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Constitution: heart and soul



The Constitution, which sets forth the principle of rule of law, defines what is unconstitutional, and guarantees freedom of speech and other liberties of a Constitutional republic, and also describes the impeachment power. (How many know of the Jewish roots of this document?) Hypocrisy threatens Constitutional government. Could Israel use a constitution like this? More to the point: would a Convention of States save it, or destroy it? (Example: civil asset forfeiture violates the Constitution.) Quick fixes like Regulation Freedom Amendments weaken it. Furthermore: the Constitution provides for removing, and punishing, a judge who commits treason in his rulings. Furthermore, opponents who engage in lawfare against an elected President risk breaking the Constitution.


A well regulated Militia, being necessary to the security of a free State, the right of the people to keep and bear Arms, shall not be infringed.

—2nd Amendment, Bill of Rights, US Constitution.

The Constitution does not give rights. It protects rights.

A careful reading of the 2nd Amendment clearly shows that it does not give anyone the right to anything. What it does say, in no uncertain terms, is that the right to keep and bear arms (a right assumed to already exist), shall not be tampered with (infringed) by the federal government.

It may seem as if I am splitting hairs here, but it is much more than that. If the federal government gave us the right to keep and bear arms (via the 2nd Amendment), then the federal government can remove that right. But no government ever gave “we the people” the right to bear arms—that right came from a different source altogether, a much Higher Source.

We hold these truths to be self-evident, that all men are created equal, that they are endowed by their Creator with certain unalienable Rights, that among these are Life, Liberty and the pursuit of Happiness.

—The “Declaration of Independence”

Rights come from God, not man

The heart and soul of the Constitution is the Declaration of Independence“We the people” received our right to bear arms from the “Declaration of Independence.” More to the point, we received that right (along with others) from God, our Creator. Those rights are unalienable, meaning that they are immutable, abiding and sacrosanct.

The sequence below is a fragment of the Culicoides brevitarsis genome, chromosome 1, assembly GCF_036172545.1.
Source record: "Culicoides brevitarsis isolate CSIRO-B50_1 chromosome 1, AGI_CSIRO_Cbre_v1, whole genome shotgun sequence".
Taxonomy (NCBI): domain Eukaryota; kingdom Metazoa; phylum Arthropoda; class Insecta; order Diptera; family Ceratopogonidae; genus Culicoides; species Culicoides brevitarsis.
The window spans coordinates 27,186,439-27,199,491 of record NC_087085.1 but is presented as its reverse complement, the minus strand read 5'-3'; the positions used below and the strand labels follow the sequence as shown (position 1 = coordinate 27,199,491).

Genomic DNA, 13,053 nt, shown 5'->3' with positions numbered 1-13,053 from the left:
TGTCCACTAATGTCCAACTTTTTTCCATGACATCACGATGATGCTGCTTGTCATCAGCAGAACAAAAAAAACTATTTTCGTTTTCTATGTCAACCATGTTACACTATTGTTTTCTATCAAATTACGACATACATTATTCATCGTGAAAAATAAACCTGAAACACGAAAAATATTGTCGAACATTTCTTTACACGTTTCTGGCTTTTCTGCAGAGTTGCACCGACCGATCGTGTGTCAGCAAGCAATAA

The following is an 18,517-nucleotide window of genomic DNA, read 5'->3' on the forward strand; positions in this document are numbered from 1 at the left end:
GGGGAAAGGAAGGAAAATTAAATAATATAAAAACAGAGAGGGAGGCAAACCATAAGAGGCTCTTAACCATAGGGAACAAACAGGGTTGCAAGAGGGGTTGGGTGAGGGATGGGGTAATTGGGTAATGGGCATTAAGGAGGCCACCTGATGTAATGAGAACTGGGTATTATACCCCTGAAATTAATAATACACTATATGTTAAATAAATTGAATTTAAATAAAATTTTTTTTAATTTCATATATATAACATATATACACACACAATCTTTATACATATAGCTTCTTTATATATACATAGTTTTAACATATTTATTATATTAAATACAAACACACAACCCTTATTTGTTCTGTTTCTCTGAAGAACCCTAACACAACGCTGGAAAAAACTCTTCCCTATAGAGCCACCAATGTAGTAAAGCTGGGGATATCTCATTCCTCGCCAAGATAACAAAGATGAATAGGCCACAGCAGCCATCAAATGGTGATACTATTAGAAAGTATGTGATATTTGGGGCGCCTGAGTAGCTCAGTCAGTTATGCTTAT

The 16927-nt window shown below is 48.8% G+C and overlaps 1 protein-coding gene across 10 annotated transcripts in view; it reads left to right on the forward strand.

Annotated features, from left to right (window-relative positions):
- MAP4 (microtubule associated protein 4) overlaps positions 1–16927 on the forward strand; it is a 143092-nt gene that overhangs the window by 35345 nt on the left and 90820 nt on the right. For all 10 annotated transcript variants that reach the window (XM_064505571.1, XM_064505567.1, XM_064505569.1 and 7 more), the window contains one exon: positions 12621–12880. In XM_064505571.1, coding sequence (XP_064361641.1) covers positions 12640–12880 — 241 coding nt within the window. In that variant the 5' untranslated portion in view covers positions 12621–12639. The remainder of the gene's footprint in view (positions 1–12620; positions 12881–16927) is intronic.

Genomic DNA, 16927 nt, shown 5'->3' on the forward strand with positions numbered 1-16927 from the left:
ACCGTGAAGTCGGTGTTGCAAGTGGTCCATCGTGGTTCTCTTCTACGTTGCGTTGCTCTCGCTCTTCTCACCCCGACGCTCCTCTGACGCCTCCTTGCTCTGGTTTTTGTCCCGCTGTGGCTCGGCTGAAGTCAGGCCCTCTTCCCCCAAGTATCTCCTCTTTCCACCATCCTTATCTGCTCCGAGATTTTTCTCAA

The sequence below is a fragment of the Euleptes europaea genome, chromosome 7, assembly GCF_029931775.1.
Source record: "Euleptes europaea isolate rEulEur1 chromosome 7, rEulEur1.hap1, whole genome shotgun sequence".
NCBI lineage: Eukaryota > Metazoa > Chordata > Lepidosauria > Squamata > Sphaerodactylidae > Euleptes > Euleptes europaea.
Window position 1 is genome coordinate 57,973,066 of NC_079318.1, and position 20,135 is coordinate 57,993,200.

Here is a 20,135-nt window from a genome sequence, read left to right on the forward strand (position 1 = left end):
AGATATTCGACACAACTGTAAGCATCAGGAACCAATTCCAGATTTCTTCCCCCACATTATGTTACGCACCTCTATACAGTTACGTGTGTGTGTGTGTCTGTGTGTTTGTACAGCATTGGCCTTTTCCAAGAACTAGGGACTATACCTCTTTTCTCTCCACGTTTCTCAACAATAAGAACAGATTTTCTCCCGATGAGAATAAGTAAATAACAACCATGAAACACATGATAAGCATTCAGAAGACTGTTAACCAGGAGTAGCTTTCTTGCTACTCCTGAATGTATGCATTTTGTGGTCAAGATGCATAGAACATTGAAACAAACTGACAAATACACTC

According to the “Declaration of Independence,” among our rights are life, liberty, and the pursuit of happiness—but our rights are not restricted to those particular blessings. For example, it stands to reason that “we the people” have the right to defend our liberty. That is why the 2nd Amendment assumes that we already have the right to keep and bear arms, and that is why it tells the federal government to “Back off!”

Borrowing a metaphor from the Bible (Proverbs 25:11), Abraham Lincoln compared the “Declaration of Independence” to a golden apple, and the US Constitution to a silver frame surrounding that apple. The heart and soul of the US Constitution is in the “Declaration of Independence,” and concentrated in the passage from the Declaration quoted above. The source of America’s greatness, and its hope and glory—past, present, and future—is contained in those words. If they know nothing else about our founding documents, every American citizen worthy of the name should at least have those words memorized.

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Whenever a public official or military recruit swears to “support and defend the Constitution of the United States against all enemies, foreign and domestic…” they are in fact also swearing to protect and defend what is contained in the “Declaration of Independence”—for as Lincoln knew, the Constitution without the Declaration is like an empty picture frame. It may be impressive in and of itself, but it has lost the main reason for its very existence. The Declaration is the Constitution’s lodestone; it is what keeps our Constitution headed in the right direction.

I will close this article in a manner similar to how I opened it. Below is the text of the 1st Amendment—can you find where it gives “we the people” the right to free speech?

Congress shall make no law respecting an establishment of religion, or prohibiting the free exercise thereof; or abridging the freedom of speech, or of the press; or the right of the people peaceably to assemble, and to petition the government for a redress of grievances.

1st Amendment, Bill of Rights,US Constitution

You won’t find it, it is not there. Although the 1st Amendment implies the existence of certain rights, it does not explicitly state what “we the people” can do, as its primary function is to tell the federal government what it cannot do. Are the federal government and federal judges obeying the 1st Amendment? I hope you were not drinking something when you read that question—otherwise you probably sprayed it all over your keyboard.

Reprinted from Tea Party Advocacy Tracking Hub and from Canada Free Press

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